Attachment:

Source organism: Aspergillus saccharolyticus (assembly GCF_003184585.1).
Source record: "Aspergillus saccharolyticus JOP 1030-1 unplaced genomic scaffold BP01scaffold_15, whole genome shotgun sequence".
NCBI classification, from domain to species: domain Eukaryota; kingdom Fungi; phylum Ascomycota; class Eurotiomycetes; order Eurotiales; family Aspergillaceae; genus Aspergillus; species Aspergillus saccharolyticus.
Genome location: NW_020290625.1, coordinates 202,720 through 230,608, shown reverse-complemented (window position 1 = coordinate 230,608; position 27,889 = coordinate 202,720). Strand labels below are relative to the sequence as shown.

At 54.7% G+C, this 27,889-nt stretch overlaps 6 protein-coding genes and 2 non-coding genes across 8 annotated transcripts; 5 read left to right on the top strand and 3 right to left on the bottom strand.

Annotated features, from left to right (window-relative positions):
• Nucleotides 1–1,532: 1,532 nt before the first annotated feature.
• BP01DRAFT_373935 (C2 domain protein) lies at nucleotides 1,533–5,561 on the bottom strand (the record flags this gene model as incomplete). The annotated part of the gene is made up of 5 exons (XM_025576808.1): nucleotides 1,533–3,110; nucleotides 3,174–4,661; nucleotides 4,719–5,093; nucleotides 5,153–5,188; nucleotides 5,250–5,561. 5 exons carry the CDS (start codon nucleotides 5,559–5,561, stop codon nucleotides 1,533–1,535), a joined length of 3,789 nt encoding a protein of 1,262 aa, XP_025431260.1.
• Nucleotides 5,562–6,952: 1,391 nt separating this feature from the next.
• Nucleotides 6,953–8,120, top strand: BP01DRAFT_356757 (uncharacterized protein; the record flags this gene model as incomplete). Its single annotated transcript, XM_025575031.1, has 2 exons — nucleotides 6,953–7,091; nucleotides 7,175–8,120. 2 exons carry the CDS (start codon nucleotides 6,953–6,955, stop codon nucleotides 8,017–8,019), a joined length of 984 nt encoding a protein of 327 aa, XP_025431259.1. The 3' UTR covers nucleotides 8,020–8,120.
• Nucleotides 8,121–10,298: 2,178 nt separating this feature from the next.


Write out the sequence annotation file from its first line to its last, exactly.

Source organism: Aspergillus saccharolyticus (assembly GCF_003184585.1).
Source record: "Aspergillus saccharolyticus JOP 1030-1 unplaced genomic scaffold BP01scaffold_15, whole genome shotgun sequence".
NCBI classification, from domain to species: domain Eukaryota; kingdom Fungi; phylum Ascomycota; class Eurotiomycetes; order Eurotiales; family Aspergillaceae; genus Aspergillus; species Aspergillus saccharolyticus.
Genome location: NW_020290625.1, coordinates 202,720 through 230,608, shown reverse-complemented (window position 1 = coordinate 230,608; position 27,889 = coordinate 202,720). Strand labels below are relative to the sequence as shown.

At 54.7% G+C, this 27,889-nt stretch overlaps 6 protein-coding genes and 2 non-coding genes across 8 annotated transcripts; 5 read left to right on the top strand and 3 right to left on the bottom strand.

Annotated features, from left to right (window-relative positions):
• Nucleotides 1–1,532: 1,532 nt before the first annotated feature.
• BP01DRAFT_373935 (C2 domain protein) lies at nucleotides 1,533–5,561 on the bottom strand (the record flags this gene model as incomplete). The annotated part of the gene is made up of 5 exons (XM_025576808.1): nucleotides 1,533–3,110; nucleotides 3,174–4,661; nucleotides 4,719–5,093; nucleotides 5,153–5,188; nucleotides 5,250–5,561. 5 exons carry the CDS (start codon nucleotides 5,559–5,561, stop codon nucleotides 1,533–1,535), a joined length of 3,789 nt encoding a protein of 1,262 aa, XP_025431260.1.
• Nucleotides 5,562–6,952: 1,391 nt separating this feature from the next.
• Nucleotides 6,953–8,120, top strand: BP01DRAFT_356757 (uncharacterized protein; the record flags this gene model as incomplete). Its single annotated transcript, XM_025575031.1, has 2 exons — nucleotides 6,953–7,091; nucleotides 7,175–8,120. 2 exons carry the CDS (start codon nucleotides 6,953–6,955, stop codon nucleotides 8,017–8,019), a joined length of 984 nt encoding a protein of 327 aa, XP_025431259.1. The 3' UTR covers nucleotides 8,020–8,120.
• Nucleotides 8,121–10,298: 2,178 nt separating this feature from the next.